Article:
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George Washington

Lord of the Flies Meets National Treasure: 7th Grade Revolution Puts Kids in Charge

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On Halloween, the entire 7th grade of Washington Academy Middle School is brought together for an assembly and told there has been a successful revolution. The students will now make all the decisions for the 7th grade and the only requirements is that they must stay within state and federal law. However, outside of those parameters, everything else is fair game. Immediately, leaders emerge, groups are formed and the students try to determine how best to manage their newfound power. A revolution is not the only exciting event to take place this Halloween, the students also discover a hidden cavern beneath their school where the loyalties of our Founding Fathers are questioned and the history books might not be giving…

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Kunstler’s The New Nation recreates Washington’s most famous Christmas

in Non-Fiction by

What was your most memorable Christmas night? If you’re George Washington, it was probably the evening of December 25, 1776, when you made a nighttime crossing of the Delaware River in order to launch a surprise attack against Hessian forces in Trenton, New Jersey the next morning. The operation helped turn the tide of the Revolutionary War. Merry Christmas, General Washington! Now, there’s a new book that faithfully and accurately captures that scene, and you can put that book under the Christmas tree of your favorite hard-to-shop-for history buff. The New Nation: The Creation of the United States in Paintings and Eyewitness Accounts: The Art of Mort Künstler (Sterling 2014) is a meticulously researched account of the birth of our…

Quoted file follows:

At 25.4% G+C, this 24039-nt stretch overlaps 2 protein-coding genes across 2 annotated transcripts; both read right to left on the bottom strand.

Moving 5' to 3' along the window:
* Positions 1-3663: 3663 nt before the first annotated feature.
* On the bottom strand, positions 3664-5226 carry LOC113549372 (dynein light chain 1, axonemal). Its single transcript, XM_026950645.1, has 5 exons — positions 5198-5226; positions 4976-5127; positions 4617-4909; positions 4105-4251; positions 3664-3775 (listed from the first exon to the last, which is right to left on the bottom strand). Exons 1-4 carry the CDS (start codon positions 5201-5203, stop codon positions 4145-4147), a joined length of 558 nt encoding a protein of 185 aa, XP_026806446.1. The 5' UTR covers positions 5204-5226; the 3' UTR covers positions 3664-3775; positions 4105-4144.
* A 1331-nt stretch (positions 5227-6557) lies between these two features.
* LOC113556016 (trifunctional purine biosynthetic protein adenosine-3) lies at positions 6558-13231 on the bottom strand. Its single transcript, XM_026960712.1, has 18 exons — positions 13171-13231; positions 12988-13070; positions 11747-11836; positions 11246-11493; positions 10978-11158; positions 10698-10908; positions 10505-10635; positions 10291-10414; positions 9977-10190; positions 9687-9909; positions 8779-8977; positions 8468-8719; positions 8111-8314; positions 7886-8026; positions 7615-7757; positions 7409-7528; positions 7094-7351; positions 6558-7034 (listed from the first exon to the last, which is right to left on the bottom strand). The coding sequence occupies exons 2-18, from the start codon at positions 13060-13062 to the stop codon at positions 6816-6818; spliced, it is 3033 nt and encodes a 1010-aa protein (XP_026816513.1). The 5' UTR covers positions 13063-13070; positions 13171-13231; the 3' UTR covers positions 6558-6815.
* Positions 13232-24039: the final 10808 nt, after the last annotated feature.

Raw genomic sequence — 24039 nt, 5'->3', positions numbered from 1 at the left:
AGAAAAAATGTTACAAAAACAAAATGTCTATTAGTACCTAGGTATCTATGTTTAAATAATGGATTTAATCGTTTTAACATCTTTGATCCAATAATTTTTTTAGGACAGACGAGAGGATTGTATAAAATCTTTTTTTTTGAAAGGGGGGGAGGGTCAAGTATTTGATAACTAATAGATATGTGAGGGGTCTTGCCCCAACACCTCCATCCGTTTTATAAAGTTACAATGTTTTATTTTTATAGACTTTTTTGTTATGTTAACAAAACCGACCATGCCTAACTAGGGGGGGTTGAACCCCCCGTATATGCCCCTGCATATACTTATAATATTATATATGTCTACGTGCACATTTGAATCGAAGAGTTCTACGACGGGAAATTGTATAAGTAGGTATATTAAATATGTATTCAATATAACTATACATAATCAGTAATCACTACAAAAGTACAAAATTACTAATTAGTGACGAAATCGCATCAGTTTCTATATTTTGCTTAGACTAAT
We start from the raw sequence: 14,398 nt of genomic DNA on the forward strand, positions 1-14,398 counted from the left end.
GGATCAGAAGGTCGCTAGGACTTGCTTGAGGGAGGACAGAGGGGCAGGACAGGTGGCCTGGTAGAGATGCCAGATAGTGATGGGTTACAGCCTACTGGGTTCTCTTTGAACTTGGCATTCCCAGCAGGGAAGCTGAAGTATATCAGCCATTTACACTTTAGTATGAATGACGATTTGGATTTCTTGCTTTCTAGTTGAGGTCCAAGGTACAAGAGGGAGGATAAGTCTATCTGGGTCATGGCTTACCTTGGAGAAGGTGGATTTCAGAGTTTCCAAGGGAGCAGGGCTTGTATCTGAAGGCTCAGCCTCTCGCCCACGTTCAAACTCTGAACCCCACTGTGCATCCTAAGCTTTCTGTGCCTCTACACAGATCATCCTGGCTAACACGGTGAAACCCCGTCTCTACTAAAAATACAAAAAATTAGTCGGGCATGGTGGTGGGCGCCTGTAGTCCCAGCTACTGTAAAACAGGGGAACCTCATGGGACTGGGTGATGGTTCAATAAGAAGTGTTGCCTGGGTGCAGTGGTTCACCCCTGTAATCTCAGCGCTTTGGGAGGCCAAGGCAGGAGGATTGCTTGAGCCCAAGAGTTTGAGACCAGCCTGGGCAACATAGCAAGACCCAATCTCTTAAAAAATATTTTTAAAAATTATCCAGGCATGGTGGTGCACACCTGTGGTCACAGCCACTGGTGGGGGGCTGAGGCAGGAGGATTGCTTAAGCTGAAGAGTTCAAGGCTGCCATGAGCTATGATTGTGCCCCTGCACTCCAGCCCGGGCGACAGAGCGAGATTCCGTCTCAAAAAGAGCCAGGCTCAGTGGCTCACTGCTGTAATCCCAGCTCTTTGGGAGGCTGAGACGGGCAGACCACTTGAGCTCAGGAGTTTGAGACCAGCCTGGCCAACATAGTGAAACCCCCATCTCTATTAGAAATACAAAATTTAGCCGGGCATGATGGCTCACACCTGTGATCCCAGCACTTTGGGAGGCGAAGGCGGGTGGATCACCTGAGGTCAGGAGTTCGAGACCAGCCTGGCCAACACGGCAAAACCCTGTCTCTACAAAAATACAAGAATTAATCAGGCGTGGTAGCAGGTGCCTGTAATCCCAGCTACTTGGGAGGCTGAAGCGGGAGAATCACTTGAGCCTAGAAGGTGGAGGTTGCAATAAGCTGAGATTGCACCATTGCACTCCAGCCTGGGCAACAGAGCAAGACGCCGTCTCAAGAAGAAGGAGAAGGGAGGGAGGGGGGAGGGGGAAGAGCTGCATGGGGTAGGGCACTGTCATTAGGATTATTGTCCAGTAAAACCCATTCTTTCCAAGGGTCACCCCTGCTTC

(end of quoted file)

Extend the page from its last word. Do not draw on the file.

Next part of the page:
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“I would rather be assassinated on this spot…”: Daniel Stashower on Lincoln, Presidents Day, and secret plots

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by Daniel Stashower On the eve of the Civil War in 1861, Abraham Lincoln ignored a looming threat against his life and gave an emotionally charged speech in honor of George Washington’s birthday. “All imagination,” Abraham Lincoln was reported to say when confronted with threats against his life. “What does anyone want to harm me for?” But on the morning of February 22, 1861, as the newly-elected President raised a flag over Independence Hall in Philadelphia to honor George Washington’s birthday, he could not afford to be so cavalier. For thirteen days, as Lincoln traveled by train from Springfield to Washington for his inauguration, the air bristled with talk of an assassination plot. In Maryland, where his train would dip…

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